this respect “The Diary of a Saint” is tral figure, though three or four belong decidedly superior to any of its predeto a later period, and they reflect the

cessors. Ruth Privet-daughter to the many moods of their versatile hero

old Judge, and Lady Bountiful for the with a lightness and ease particularly

community-high-spirited and indepleasing in these days of severe and

pendent, yet keenly sensitive to the strenuous fiction.

niceties of conduct and character,Of rare autobiographic interest is the compels the reader's liking at the “Life and Letters of H. Taine," which very outset, and he follows the passE. P. Dutton & Co. publish. It covers ing of her love from one to the other 'but twenty-four years—his childhood, of the two men who come to woo her his education at the Ecole Normale, his with a sympathy that becomes abfailure to pass for the Philosophy Agre. sorbing toward the close. The most gation, his work in provincial professor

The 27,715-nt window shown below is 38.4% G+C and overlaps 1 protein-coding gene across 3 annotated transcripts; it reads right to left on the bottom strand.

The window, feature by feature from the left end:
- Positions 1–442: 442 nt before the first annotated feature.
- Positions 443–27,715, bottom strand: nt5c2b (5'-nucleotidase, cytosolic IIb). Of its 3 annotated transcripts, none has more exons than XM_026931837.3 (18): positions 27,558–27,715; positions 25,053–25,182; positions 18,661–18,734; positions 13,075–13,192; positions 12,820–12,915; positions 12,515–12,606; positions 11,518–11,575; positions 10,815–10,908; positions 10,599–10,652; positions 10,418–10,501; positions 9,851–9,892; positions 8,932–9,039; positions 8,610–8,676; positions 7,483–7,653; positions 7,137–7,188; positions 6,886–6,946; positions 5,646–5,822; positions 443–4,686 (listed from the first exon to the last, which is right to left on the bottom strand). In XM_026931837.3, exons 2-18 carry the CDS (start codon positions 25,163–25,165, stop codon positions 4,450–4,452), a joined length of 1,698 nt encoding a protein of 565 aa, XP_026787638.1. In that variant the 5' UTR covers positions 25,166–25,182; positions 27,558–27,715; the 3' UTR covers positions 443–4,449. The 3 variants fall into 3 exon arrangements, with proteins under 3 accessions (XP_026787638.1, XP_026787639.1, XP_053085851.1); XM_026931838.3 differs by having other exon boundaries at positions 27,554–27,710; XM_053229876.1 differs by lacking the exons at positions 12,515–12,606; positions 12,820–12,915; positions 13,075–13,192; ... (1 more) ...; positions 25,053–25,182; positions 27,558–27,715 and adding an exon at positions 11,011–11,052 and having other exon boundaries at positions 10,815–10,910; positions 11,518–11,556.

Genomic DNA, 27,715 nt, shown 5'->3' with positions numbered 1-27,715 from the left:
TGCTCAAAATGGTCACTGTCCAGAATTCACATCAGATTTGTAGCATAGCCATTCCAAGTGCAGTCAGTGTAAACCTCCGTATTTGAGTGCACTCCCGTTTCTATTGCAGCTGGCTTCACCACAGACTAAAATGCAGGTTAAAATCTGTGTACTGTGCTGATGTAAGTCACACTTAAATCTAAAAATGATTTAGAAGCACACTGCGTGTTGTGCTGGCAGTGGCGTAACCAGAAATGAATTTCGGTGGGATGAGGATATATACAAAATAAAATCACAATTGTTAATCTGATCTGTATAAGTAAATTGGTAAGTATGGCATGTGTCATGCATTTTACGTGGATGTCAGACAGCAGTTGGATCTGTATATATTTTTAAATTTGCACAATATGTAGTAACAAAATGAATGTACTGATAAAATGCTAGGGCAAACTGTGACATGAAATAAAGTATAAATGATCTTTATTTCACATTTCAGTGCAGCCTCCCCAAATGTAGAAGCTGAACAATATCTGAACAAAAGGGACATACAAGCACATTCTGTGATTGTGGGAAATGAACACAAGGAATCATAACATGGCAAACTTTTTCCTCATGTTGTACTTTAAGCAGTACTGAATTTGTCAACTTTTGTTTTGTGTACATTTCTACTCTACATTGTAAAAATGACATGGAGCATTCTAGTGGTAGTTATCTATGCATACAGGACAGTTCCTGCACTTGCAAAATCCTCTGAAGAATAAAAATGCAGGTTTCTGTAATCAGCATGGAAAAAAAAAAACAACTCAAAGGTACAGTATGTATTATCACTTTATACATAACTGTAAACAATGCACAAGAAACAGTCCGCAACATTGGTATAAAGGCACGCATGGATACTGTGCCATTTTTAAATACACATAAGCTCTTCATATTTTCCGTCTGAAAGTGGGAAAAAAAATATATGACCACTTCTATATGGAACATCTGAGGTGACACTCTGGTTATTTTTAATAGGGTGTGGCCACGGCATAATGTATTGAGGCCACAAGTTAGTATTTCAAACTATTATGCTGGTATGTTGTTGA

delicate social problems are bound up ships, hampered by the unfriendly su- with Ruth Privet's personal perplexipervision which at last forced his ties, and the writer's treatment of g'esignation, and his return to Paris for them is at once decorous and searchindependent study-stopping short thus ing, although his climax seems an of the time when the earliest of his evasion. Houghton, Miffin & Co. publications appeared. But periods of preparation have a significance of their The names of Charles Godfrey Le. own, and these letters give really fas- land and John Dyneley Prince as joint cinating glimpses of the evolution of authors of the metrical translations their writer's thought. By far the from the Algonkin which Funk & larger number are addressed to inti. Wagnalls publish, guarantee the im

was

was